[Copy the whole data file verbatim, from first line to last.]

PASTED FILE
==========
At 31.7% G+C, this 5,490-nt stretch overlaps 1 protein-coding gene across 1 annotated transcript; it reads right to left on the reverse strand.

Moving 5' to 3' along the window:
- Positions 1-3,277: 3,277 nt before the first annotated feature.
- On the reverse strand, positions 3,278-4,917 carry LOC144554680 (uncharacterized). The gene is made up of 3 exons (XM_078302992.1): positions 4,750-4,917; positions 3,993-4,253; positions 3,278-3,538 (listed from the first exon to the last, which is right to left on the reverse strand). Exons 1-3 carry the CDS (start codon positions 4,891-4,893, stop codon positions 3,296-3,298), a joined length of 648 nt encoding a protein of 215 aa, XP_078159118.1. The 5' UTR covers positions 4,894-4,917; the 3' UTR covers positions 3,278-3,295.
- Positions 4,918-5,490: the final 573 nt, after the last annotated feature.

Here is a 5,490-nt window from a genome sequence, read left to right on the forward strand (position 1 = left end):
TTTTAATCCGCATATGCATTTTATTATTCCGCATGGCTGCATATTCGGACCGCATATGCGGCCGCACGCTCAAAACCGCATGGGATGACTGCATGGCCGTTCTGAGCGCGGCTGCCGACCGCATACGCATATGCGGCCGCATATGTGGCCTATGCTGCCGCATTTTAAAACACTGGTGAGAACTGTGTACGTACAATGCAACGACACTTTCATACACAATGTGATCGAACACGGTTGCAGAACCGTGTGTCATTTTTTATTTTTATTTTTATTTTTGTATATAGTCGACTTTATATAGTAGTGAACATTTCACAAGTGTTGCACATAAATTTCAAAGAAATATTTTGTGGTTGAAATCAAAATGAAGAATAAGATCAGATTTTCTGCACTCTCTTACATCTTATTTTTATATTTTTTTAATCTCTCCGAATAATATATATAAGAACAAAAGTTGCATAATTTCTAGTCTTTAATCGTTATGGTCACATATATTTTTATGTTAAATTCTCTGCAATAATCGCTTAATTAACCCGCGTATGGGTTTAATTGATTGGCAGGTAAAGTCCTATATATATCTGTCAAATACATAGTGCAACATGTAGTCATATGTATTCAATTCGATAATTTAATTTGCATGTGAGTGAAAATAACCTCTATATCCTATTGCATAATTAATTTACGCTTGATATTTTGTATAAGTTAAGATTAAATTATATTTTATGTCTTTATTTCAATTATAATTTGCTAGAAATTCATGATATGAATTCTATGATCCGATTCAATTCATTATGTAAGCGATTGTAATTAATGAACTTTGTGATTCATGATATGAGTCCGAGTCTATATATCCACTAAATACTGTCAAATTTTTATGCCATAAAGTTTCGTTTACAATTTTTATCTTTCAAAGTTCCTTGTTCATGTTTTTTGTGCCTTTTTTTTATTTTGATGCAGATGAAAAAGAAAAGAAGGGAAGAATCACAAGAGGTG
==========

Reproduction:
At 31.7% G+C, this 5,490-nt stretch overlaps 1 protein-coding gene across 1 annotated transcript; it reads right to left on the reverse strand.

Moving 5' to 3' along the window:
- Positions 1-3,277: 3,277 nt before the first annotated feature.
- On the reverse strand, positions 3,278-4,917 carry LOC144554680 (uncharacterized). The gene is made up of 3 exons (XM_078302992.1): positions 4,750-4,917; positions 3,993-4,253; positions 3,278-3,538 (listed from the first exon to the last, which is right to left on the reverse strand). Exons 1-3 carry the CDS (start codon positions 4,891-4,893, stop codon positions 3,296-3,298), a joined length of 648 nt encoding a protein of 215 aa, XP_078159118.1. The 5' UTR covers positions 4,894-4,917; the 3' UTR covers positions 3,278-3,295.
- Positions 4,918-5,490: the final 573 nt, after the last annotated feature.

Here is a 5,490-nt window from a genome sequence, read left to right on the forward strand (position 1 = left end):
TTTTAATCCGCATATGCATTTTATTATTCCGCATGGCTGCATATTCGGACCGCATATGCGGCCGCACGCTCAAAACCGCATGGGATGACTGCATGGCCGTTCTGAGCGCGGCTGCCGACCGCATACGCATATGCGGCCGCATATGTGGCCTATGCTGCCGCATTTTAAAACACTGGTGAGAACTGTGTACGTACAATGCAACGACACTTTCATACACAATGTGATCGAACACGGTTGCAGAACCGTGTGTCATTTTTTATTTTTATTTTTATTTTTGTATATAGTCGACTTTATATAGTAGTGAACATTTCACAAGTGTTGCACATAAATTTCAAAGAAATATTTTGTGGTTGAAATCAAAATGAAGAATAAGATCAGATTTTCTGCACTCTCTTACATCTTATTTTTATATTTTTTTAATCTCTCCGAATAATATATATAAGAACAAAAGTTGCATAATTTCTAGTCTTTAATCGTTATGGTCACATATATTTTTATGTTAAATTCTCTGCAATAATCGCTTAATTAACCCGCGTATGGGTTTAATTGATTGGCAGGTAAAGTCCTATATATATCTGTCAAATACATAGTGCAACATGTAGTCATATGTATTCAATTCGATAATTTAATTTGCATGTGAGTGAAAATAACCTCTATATCCTATTGCATAATTAATTTACGCTTGATATTTTGTATAAGTTAAGATTAAATTATATTTTATGTCTTTATTTCAATTATAATTTGCTAGAAATTCATGATATGAATTCTATGATCCGATTCAATTCATTATGTAAGCGATTGTAATTAATGAACTTTGTGATTCATGATATGAGTCCGAGTCTATATATCCACTAAATACTGTCAAATTTTTATGCCATAAAGTTTCGTTTACAATTTTTATCTTTCAAAGTTCCTTGTTCATGTTTTTTGTGCCTTTTTTTTATTTTGATGCAGATGAAAAAGAAAAGAAGGGAAGAATCACAAGAGGTG